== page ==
In Illinois, visitation rights with children of married and unmarried parents is governed by 750 ILCS 5/607, and it is established using a “best interests” standard.  A party seeking to restrict visitation must prove to the court that regular visitation would create a “serious endangerment” to the child.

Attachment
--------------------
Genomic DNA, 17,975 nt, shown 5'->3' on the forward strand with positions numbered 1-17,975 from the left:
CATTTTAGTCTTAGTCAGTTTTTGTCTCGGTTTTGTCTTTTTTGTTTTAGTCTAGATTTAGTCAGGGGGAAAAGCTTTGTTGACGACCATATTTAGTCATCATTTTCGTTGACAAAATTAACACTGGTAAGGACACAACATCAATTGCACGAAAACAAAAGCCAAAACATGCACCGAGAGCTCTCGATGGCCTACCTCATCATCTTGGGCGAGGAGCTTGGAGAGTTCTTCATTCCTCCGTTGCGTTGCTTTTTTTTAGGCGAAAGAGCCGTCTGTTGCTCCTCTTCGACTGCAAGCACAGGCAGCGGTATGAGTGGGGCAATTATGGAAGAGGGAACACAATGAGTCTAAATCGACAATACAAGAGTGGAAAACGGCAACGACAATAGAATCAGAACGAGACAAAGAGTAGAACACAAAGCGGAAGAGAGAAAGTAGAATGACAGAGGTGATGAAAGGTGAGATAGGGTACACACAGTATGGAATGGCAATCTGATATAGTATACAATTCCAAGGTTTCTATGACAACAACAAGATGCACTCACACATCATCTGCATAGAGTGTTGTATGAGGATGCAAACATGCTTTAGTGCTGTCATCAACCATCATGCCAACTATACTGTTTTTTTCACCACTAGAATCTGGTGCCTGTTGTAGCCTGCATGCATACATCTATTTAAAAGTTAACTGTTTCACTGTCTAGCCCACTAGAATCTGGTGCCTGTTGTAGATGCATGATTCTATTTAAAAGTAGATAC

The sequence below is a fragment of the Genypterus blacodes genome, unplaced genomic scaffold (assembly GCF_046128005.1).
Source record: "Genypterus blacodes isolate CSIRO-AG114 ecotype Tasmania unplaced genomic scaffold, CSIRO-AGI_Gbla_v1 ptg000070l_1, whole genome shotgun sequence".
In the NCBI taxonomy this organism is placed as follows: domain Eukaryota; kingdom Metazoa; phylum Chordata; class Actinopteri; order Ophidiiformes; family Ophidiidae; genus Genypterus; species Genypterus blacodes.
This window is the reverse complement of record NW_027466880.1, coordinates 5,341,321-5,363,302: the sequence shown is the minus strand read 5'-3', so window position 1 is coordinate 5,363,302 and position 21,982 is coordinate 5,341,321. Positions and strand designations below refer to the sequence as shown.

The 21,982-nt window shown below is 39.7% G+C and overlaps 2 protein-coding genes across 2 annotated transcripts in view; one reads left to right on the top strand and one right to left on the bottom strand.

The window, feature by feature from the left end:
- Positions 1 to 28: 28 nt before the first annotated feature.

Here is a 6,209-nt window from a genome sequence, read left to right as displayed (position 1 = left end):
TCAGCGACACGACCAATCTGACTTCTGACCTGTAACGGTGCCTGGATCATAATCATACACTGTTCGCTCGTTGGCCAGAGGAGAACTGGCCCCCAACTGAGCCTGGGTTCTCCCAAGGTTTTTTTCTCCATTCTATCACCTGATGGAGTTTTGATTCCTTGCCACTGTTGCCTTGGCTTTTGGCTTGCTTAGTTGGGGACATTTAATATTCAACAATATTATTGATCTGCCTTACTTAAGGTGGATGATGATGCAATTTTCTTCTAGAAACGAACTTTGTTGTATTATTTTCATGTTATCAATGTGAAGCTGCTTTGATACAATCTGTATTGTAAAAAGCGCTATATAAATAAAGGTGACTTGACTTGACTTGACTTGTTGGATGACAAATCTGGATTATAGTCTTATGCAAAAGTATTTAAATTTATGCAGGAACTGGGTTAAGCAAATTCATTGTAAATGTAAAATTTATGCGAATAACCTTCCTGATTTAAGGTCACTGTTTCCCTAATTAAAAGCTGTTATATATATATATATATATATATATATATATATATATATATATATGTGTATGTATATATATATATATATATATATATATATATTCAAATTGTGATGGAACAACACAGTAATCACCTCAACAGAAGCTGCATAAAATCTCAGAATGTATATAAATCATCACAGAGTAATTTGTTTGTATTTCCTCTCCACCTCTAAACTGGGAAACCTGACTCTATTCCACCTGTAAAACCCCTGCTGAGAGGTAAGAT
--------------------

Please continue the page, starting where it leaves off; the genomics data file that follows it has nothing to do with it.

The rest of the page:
In a recent divorce case I represented the father of two children. His wife also had a child from a prior relationship, and that child had no relationship with her biological father. After five years of marriage a divorce was filed and visitation was being established by the Court. However, the wife wanted to “force” the husband to take her child from the other relationship during his visitation with his biological children. The law does NOT allow the Court to Order that the husband had to take his “step child” for visitation, and his visitation with his biological children could not be held hostage by his wife’s demands. What is interesting though is that Illinois law would have allowed the husband to Petition to take the step child for visitation if he wanted to IF he could demonstrate that the visitation would be in the best interests of the child. Therefore, the Illinois child visitation law as it is written gives the step father (and any third party) rights if it is in the best interests of the child. Being a good parent and step parent, my client agreed (without a Court Order) to have parenting time with his step child both with and without his biological children being present. You can learn more hereReal people, real cases, real results.